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"The louder he talked of his honor, the faster we counted our spoons."
-Ralph Waldo Emerson

"Liddy Midnight weaves spells with her words. Don't miss her!"
~ Maggie Shayne 

 

Article, A Good Judge

Iíve been giving much thought to the skills and attitudes that contribute to a successful critique. Iíve received feedback myself from a number of contests, and I am very comfortable in and grateful for my critique group, so I feel that I have some useful thoughts to share.

Critiquing is a lot like judging.

They have a common goal. You want to assist another writer through your insights and suggestions. You want to help another writer improve her writing skills and her story. Two heads are better than one. I believe we can all benefit from this, because it is difficult to step back and take a dispassionate look at our own work. We are too close to it, and often become deeply emotionally involved with the characters we have created and the words we have selected.

They have a common pitfall. You must take into consideration another personís feelings, and be aware of how you present your constructive criticism.

Whether youíre a contest judge or a critique partner, here are some things to keep in mind:


--> You have to understand what is style and what is a mistake. Beware of trying to squeeze another writer into your form. Among the most useless feedback I have gotten so far from any contest judge was oneís attempt to rewrite my entry in her style.

--> Make sure you are correct when pointing out historical errors. You need to have more than a reference that bolsters your opinion; you need to know the field well. Most Victorian analyses of medieval armor are now scorned as fantasy, although they represented the finest scholarship of their day.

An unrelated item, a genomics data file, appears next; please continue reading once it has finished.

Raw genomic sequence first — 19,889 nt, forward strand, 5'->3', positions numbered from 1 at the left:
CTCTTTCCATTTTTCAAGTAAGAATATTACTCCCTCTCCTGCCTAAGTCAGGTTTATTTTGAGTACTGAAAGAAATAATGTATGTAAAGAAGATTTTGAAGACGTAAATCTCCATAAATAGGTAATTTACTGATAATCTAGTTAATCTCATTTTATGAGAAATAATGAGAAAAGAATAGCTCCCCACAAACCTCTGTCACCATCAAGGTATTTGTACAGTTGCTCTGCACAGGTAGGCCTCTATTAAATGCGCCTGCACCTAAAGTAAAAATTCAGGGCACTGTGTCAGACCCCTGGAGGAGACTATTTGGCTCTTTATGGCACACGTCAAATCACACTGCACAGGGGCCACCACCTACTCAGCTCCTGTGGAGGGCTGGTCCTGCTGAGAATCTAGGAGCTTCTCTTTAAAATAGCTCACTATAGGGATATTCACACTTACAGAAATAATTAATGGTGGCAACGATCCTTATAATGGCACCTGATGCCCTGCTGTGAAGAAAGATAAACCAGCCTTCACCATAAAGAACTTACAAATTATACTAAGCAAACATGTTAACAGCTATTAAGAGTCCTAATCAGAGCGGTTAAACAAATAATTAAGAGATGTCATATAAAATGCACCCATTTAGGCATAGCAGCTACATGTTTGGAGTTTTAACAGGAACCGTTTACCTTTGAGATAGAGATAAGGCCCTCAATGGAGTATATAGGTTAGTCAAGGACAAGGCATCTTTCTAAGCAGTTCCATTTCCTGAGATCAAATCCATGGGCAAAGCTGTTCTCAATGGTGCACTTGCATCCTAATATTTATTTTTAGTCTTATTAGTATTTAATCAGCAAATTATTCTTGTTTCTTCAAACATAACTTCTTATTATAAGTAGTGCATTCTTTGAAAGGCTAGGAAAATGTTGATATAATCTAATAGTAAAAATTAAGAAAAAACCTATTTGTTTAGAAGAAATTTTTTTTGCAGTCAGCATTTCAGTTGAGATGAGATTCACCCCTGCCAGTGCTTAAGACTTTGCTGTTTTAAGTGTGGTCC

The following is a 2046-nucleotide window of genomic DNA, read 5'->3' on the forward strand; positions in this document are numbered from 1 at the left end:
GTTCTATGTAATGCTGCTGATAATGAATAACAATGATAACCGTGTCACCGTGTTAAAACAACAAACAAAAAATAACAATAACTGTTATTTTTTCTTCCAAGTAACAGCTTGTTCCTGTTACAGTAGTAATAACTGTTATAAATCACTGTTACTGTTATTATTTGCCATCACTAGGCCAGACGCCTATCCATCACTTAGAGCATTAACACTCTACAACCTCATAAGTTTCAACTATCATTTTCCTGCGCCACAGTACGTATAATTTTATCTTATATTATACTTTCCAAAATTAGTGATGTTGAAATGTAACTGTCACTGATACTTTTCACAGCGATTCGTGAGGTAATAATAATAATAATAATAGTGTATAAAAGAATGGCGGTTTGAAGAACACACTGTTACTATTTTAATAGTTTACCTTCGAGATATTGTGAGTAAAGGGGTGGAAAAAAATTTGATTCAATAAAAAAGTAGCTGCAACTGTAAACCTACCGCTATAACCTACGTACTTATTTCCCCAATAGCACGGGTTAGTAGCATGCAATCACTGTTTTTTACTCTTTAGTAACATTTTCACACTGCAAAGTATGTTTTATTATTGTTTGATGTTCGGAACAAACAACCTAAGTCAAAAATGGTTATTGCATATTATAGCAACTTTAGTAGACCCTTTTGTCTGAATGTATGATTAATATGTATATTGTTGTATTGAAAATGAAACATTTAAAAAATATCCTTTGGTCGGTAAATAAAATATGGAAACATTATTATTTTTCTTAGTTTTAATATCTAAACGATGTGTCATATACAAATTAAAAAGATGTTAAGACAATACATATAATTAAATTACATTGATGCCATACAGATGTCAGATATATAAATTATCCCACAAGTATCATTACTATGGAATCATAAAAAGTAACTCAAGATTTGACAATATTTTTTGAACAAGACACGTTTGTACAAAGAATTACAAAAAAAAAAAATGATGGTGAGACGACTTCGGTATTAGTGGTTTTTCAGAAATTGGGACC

--> Remember to find something positive to say. A spoonful of sugar does help the medicine go down. There are few writers who do nothing right, and you want to encourage them to attack their problem areas in a constructive frame of mind.

--> Positive feedback is nice, but negative feedback is required to improve and polish. A successful critique takes two Ė once the comments have been made, the writer must consider each suggestion and implement the ones that improve the story and its telling. This is one reason that itís useful to enter multiple contests or work with several critique partners: if one person mentions something, consider changing it; if everyone mentions something, do change it!

--> Remember that the writer may not be willing or able to accept constructive criticism. If you donít get enthusiastic thanks for your effort, remember that not everyone is looking for honest feedback. The writer may have thought her story was editor-ready!

A good judge is a good critiquer.


This article first appeared in the November 1995 issue of Romantic Penns, the newsletter of the Valley Forge Romance Writers

Copyright 2004 Liddy Midnight

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